A White Southerner’s 1886 Impressions of New York’s “Heathen Chinee”

                  A white man from Charleston, South Carolina, made a visit to New York City in 1886 and his impressions of many aspects of his trip were published in the Charleston newspaper, including his unflattering comments about Chinese laundrymen. Excerpts of what he wrote are presented here.     

The Heathen Chinese

The almond-eyed Celestial who does the washing and dry starching for New York and the neighboring cities, is to me a constant study. You will see his sign, a modest red sign with white letters over a basement shop in almost every street. Every sign is exactly like every other sign, just as every Chinaman, (to the average American eye) is like every other Chinaman.  They’re very thick in certain parts of the city, but if you will observe things closely you will see that they never crowd each other.  I think they parcel out the territory and allow no competition or encroachment.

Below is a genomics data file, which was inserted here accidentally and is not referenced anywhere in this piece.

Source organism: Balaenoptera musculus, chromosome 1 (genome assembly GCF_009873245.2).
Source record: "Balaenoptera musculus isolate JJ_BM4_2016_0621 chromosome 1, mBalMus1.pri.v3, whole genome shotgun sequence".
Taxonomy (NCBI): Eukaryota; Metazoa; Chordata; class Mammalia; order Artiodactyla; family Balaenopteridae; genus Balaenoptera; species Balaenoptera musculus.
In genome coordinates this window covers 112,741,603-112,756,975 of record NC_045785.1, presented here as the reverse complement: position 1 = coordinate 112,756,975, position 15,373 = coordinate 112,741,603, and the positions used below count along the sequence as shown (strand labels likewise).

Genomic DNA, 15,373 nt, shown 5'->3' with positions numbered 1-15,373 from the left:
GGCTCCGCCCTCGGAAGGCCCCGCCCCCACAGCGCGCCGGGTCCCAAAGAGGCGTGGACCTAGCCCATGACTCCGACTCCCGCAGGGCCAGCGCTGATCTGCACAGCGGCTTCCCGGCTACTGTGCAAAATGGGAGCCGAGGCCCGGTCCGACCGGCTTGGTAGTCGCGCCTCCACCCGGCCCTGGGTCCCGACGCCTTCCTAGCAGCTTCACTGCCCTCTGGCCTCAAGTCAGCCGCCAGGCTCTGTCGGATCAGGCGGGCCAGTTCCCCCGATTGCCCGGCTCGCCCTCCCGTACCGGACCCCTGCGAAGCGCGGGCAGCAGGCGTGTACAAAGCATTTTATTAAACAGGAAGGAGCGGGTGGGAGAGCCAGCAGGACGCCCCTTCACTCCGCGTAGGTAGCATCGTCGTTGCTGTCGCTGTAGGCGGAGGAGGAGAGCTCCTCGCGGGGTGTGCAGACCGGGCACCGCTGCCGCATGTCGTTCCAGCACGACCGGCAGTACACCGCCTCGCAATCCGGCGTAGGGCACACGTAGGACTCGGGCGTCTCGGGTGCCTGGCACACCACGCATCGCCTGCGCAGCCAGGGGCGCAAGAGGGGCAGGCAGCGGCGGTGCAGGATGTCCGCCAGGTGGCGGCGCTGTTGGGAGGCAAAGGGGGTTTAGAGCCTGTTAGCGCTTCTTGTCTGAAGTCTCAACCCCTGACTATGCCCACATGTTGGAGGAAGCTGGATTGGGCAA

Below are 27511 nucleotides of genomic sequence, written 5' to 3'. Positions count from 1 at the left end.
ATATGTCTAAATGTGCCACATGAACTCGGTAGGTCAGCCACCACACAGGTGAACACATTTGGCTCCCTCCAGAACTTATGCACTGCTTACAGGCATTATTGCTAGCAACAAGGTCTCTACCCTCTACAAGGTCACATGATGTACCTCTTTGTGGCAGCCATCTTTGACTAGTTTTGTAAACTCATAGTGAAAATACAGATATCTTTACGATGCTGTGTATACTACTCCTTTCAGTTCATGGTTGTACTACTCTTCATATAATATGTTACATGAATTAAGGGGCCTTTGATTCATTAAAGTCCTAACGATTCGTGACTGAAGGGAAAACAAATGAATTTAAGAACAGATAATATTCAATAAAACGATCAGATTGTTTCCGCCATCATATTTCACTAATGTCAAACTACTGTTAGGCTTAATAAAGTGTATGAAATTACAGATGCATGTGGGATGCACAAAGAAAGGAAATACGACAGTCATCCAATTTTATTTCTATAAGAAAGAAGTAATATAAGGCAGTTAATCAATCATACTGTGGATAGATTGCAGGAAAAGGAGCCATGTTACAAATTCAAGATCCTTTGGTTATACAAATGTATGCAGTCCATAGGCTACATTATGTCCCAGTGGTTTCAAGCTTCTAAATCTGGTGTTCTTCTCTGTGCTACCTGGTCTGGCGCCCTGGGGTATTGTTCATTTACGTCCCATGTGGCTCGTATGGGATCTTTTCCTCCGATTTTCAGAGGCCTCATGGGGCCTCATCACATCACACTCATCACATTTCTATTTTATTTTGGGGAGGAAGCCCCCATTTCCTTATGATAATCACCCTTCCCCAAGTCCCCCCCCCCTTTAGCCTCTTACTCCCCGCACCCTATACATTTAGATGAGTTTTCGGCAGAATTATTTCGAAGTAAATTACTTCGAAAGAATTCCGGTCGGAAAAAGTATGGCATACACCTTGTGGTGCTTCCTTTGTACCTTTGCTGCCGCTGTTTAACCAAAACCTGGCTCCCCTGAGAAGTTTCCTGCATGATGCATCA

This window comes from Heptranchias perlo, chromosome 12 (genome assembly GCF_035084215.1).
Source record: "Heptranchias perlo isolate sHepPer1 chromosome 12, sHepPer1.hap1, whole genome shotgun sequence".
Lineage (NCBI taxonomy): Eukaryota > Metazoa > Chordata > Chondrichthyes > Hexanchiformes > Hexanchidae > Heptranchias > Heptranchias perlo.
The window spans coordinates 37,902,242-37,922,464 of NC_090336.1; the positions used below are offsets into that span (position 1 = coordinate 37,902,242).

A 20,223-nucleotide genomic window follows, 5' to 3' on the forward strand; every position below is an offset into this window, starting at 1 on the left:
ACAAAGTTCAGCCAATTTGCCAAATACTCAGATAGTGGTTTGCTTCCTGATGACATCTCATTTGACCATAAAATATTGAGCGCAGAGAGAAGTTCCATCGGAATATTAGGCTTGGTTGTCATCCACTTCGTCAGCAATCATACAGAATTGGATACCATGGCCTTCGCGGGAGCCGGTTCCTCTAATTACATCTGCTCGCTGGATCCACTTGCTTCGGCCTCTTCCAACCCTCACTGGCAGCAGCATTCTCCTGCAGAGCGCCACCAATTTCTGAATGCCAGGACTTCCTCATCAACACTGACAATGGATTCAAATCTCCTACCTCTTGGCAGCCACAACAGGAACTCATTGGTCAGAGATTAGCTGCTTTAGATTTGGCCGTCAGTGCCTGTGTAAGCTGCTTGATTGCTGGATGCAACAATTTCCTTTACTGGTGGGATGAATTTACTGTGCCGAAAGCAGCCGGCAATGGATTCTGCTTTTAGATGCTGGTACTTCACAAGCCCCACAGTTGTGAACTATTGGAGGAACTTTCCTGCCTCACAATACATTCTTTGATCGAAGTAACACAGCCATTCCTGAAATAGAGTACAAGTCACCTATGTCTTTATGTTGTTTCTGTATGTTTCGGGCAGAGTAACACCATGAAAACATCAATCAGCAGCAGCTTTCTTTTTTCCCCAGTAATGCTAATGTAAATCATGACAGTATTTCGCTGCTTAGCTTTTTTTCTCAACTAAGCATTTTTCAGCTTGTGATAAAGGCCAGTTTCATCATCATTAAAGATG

A study of the names of the Chinese laundry signs will develop some curious results. I took down in my memorandum book several hundred names from laundry signs and have attempted to classify them… the Lee family seems to be the most numerous, Sing Lee, Sam Lee (very common), Chin Lee, Dewey Lee, Heng Lee, Wing Lee, Hop Lee, (numerous) Wah Lee, (suggestive of the nursery rhyme of the Sierras, “Wah Lee, Chinaman eat dead rats”), On Lee, Shuen Lee, Charlie Lee, ( evidently Americanized), and numberless other Lees…..

One Chinese laundry is as much like another as one pea is like the other pea in the same pod. You go down the stone steps leading into the basement and you see the same almond-eyed pig-tailed monstrosity arrayed in a loose sack, bag breeches, and wooden-soled sandals, handling the flat-iron. The washing is done in the back room, where, as suspected other things not as innocent as washing, are also done. The price is the same in every shop, two cents for collars, four cents for cuffs, eight cents shirts. As a general thing the Celestial does not concern himself with washing female linen…I am told that the laundryman (Chinese) of New York are well-to-do, few being without a bank book, and I am not at all surprised to hear it for the name of the heathen Chinee is synonymous with thrift.

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